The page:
Six tracts in Lancaster County are part of a federal program that looks to boost economic development through tax breaks.
The tracts — two in Columbia and four in Lancaster city — were recently designated as qualified opportunity zones.
The designation allows incentives for investors to develop assets in economically distressed communities by providing cuts on their capital gains tax after the assets are owned for a certain number of years.
The county tracts are among 300 in Pennsylvania that Gov. Tom Wolf nominated for the designation in April.
“We are hopeful this new incentive will bring much-needed investment to many distressed areas across the commonwealth,” Wolf said when announcing his nominations, which were approved June 14.
The Federal Tax Cuts and Jobs Act created the qualified opportunity zones as a tool for promoting long-term investment in low-income communities.
ICYMI: @DCEDSecretary announced that the @USTreasury has approved the commonwealth’s nominations for designation of 300 census tracts across PA as Qualified Opportunity Zones. Learn more: https://t.co/0JmfiulBqP pic.twitter.com/hNIJEt0Udb— PA Department of Community & Economic Development (@PADCEDnews) June 15, 2018
The program provides tax benefits to investors for investing capital gains in low-income community census tracts, as well as certain tracts adjacent to low-income tracts, according to the Wolf administration.
The new tax incentive is for private investors making private equity investments in funds that will then invest in businesses, real estate and other ventures in low-income communities, the administration states. The incentive offers deferral, reduction, and potential elimination of certain federal capital gains taxes.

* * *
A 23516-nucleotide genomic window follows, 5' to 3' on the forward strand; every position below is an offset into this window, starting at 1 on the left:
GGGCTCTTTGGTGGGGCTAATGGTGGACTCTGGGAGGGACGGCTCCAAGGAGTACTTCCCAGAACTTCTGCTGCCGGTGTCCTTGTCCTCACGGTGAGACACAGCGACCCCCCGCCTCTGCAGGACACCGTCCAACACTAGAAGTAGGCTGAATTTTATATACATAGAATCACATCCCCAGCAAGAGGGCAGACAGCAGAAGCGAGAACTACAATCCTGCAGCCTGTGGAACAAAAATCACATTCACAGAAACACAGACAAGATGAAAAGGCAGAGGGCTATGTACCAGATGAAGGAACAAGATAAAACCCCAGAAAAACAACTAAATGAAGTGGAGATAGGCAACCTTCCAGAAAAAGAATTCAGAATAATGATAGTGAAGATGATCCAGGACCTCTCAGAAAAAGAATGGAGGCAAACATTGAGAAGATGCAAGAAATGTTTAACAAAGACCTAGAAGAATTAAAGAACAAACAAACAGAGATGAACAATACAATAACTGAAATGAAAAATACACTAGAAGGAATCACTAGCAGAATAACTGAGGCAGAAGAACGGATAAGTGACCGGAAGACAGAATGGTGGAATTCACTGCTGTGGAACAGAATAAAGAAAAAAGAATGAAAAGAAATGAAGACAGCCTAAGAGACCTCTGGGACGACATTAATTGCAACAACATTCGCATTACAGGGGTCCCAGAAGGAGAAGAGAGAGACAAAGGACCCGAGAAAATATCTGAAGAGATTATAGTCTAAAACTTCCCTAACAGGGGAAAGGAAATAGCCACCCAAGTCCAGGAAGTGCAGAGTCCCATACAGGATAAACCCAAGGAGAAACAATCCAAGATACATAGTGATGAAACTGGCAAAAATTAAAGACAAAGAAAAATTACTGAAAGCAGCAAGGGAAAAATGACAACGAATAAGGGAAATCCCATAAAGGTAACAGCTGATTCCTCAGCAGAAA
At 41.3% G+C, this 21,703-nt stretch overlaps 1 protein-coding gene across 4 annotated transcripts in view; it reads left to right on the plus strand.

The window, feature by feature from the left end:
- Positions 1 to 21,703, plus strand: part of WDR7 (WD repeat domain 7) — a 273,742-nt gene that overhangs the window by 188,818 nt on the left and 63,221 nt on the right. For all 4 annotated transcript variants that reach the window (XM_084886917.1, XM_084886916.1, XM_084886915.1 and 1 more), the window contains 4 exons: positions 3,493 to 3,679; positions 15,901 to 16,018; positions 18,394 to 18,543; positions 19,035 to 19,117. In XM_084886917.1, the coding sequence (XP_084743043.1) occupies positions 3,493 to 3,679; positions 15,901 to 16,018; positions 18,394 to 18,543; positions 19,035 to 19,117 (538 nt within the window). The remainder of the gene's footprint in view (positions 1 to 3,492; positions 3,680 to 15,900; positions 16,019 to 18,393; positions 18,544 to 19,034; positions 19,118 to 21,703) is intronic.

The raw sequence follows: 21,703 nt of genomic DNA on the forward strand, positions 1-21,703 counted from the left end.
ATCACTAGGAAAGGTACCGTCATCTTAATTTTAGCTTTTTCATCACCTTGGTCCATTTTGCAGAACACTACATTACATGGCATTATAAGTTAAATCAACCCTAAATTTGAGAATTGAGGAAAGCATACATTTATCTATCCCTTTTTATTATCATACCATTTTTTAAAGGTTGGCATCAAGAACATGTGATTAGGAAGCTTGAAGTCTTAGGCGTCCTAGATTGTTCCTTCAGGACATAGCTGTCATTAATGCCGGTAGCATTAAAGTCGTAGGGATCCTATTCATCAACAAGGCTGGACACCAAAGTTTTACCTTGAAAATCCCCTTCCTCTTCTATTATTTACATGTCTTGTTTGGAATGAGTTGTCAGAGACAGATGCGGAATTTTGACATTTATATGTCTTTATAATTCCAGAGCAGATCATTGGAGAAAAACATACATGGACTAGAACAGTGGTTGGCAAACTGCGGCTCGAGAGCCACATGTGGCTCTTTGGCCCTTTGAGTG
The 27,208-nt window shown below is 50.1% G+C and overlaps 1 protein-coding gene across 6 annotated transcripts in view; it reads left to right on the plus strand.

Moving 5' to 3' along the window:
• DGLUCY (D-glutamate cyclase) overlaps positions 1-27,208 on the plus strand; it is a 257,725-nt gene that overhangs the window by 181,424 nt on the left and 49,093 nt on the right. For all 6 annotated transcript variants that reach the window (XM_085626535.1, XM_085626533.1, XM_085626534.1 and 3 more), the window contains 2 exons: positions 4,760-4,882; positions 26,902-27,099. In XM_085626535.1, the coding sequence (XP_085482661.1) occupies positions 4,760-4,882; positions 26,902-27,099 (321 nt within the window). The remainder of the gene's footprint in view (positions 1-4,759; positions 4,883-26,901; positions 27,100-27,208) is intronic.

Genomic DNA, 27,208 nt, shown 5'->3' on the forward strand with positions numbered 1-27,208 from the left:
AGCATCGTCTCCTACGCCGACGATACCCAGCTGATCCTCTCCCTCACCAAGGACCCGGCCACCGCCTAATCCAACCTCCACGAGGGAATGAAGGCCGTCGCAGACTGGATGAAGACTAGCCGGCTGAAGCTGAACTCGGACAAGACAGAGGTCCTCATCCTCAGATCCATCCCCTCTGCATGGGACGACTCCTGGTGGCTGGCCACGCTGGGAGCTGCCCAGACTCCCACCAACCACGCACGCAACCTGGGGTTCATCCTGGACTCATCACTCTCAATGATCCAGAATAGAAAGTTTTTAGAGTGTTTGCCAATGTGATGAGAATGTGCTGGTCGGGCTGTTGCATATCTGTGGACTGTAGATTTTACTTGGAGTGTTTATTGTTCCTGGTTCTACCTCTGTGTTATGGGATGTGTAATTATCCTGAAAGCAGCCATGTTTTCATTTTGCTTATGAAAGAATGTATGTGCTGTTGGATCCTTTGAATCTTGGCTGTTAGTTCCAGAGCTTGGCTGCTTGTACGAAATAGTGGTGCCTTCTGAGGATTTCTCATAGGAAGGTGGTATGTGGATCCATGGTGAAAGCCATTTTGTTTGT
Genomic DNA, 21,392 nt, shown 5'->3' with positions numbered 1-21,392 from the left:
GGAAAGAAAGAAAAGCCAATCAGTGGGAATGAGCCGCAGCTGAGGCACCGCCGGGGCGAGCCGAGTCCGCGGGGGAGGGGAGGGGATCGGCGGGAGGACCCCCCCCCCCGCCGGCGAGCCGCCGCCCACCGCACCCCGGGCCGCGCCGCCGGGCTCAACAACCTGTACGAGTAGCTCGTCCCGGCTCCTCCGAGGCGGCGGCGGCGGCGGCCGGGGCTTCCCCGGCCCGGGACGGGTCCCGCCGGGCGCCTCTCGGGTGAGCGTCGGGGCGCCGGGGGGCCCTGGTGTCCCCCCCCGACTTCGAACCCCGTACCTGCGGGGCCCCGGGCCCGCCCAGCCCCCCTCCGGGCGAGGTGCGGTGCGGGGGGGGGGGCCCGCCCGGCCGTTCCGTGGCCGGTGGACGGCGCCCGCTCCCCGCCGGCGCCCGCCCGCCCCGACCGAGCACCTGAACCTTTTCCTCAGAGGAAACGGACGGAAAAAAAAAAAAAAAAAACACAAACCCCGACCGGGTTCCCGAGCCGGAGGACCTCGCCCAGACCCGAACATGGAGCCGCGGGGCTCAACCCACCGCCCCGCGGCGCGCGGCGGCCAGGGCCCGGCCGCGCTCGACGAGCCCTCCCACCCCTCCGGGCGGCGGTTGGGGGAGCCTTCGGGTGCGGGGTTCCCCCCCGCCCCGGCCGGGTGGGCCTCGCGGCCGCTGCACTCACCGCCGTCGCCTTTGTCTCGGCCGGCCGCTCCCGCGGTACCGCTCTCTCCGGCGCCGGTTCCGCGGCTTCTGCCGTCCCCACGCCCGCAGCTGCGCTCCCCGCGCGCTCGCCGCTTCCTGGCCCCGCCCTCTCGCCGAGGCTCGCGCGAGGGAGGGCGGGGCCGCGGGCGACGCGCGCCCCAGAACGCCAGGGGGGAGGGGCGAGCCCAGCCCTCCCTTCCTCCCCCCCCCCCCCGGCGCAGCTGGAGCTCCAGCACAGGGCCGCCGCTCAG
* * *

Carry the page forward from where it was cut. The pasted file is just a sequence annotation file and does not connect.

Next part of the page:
“We're really excited about it,” Columbia Mayor Leo Lutz said, adding he hopes this will be a valuable tool to attract investors to some vacant structures in the borough.
Randy Patterson, director of economic development and neighborhood revitalization for Lancaster city, said he is waiting to see the IRS guidelines on how investment funds will work.
That clarification is expected sometime this fall.
"I can't say I have any apprehensions yet because I don't know the details of how those investments will be directed or governed, ... but the devil is always in the details," Patterson said. "That's why there's some comfort — from my perspective — in knowing that some organization like the Community First Fund is managing the investment fund as opposed to individuals simply investing in property in those districts."